One in 10 renters in the UK have had to fork out £102 on average for a previous tenant’s energy consumption.
That’s according to new research, which suggests the figure is higher for social housing tenants – often among the most vulnerable – at £151.
One in five (20%) landlords wrongly believe they have the right to specify which energy supplier tenants can use and whether they can move to a different provider, even if the tenants pay the energy bills.
Nearly three quarters of tenants on a dual fuel tariff are with one of the Big Six energy suppliers and four in 10 UK renters say they have never switched providers at all – they could be missing out on a collective £1.2 billion in savings, according to price comparison site uSwitch.
It adds 14% of renters didn’t know they can switch, a fifth of tenants in a shared house have had to pay for someone who no longer lived at the property and less than half (43%) of all tenants took or were given a meter reading the day they moved into their current property – making it difficult to calculate accurate bills based on when people actually moved in and out.
When comparing tenants across different regions, the research found those in Sheffield – where they were “most aware” they could switch suppliers (92%) – paid around £61 monthly on average while tenants in Bristol – among the towns with lower levels of switching awareness at 84% – paid £80 a month on average.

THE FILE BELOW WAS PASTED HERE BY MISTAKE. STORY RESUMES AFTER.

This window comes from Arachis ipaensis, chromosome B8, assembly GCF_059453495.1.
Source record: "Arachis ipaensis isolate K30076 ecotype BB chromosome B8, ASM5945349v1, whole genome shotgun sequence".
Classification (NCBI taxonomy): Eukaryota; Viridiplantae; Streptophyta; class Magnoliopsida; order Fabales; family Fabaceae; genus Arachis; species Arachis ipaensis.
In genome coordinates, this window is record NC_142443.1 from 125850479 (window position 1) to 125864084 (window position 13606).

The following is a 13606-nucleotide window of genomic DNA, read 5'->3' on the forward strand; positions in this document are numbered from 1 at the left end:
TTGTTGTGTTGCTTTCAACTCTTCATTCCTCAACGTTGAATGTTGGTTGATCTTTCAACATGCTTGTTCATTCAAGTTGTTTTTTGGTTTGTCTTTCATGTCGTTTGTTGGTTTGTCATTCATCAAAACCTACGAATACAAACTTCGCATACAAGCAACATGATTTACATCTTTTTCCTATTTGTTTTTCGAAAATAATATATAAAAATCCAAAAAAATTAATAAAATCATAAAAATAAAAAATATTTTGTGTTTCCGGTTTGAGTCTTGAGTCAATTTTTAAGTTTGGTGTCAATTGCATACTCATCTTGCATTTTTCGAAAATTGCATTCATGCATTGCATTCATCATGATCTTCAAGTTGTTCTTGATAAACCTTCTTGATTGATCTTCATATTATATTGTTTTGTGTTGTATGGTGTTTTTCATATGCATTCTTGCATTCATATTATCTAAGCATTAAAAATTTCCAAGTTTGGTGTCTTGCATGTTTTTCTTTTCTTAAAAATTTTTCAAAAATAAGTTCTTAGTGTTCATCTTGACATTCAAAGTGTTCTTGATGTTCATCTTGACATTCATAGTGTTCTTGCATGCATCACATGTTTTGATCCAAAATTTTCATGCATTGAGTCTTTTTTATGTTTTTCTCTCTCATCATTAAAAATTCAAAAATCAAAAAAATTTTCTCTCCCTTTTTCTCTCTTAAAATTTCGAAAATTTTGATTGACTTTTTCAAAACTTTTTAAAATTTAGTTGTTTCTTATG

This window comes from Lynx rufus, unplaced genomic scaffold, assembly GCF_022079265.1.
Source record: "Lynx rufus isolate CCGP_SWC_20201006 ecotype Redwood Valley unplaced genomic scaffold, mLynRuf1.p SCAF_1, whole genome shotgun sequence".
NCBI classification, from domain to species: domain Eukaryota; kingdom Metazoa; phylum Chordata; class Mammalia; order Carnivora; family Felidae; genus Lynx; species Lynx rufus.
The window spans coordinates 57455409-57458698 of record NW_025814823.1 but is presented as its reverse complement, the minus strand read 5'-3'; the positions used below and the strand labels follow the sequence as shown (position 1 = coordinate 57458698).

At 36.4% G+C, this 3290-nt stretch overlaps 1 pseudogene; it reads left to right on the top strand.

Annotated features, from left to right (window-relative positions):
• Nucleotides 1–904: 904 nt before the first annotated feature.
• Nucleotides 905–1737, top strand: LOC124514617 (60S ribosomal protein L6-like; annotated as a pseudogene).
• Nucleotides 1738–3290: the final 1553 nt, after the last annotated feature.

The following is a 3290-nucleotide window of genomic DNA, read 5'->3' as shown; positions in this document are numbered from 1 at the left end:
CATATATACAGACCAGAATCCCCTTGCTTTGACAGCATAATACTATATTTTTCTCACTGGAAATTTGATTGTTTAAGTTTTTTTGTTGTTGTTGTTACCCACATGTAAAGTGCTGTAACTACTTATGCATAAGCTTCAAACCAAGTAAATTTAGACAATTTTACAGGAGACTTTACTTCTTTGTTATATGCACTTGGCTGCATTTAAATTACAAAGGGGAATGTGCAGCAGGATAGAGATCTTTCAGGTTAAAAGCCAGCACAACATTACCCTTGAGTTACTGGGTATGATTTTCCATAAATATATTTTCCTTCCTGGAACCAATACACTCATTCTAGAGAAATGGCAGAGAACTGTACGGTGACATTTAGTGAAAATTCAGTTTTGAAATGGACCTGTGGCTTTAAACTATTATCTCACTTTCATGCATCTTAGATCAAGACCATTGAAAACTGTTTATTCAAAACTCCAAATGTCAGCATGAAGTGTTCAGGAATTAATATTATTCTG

Those living in London are said to be amongst the least aware of their switching rights (19%) and at risk of overpaying by up to £314 a year for their energy.
Rik Smith, Energy Expert at uSwitch – which commissioned the survey of 2,008 UK private and social renters and 250 landlords – said: “Landlords can make a huge difference by providing some simple information which could be worth hundreds of pounds a year to a renter. As a bare minimum, reminding tenants to provide opening and closing meter readings means they will only pay for their own energy use.
“Quite simply, if your name is on the energy bill, you’re entitled to shop around for a new energy tariff. If your tenancy agreement prevents you from switching, you should still talk to your landlord or estate agent – they may request you return the home to the original supplier before you leave. If you decide not to switch, you can still ask to move to a cheaper plan with your current supplier so you’re not languishing on a poor value standard tariff.”
Meera Chindooroy, Policy and Public Affairs Manager at the National Landlords Association (NLA), said: “In the instances where tenants are responsible for paying their utility bills, landlords should ensure tenants take over any accounts when they move in and check they are settled when the tenancy ends. It should not be the responsibility of any new tenants to pay those bills.
“When a tenant wishes to transfer the account to another provider, it should state in the tenancy agreement if they need to seek permission from the landlord, who shouldn’t withhold permission unreasonably. This is generally so the landlord is aware of who the provider is to ease the end of the tenancy. However, any cost incurred by switching suppliers should be covered by the tenant, not the landlord.”
She added the information is available in the How To Rent guides that landlords in England must give their tenants at the start of any new tenancy.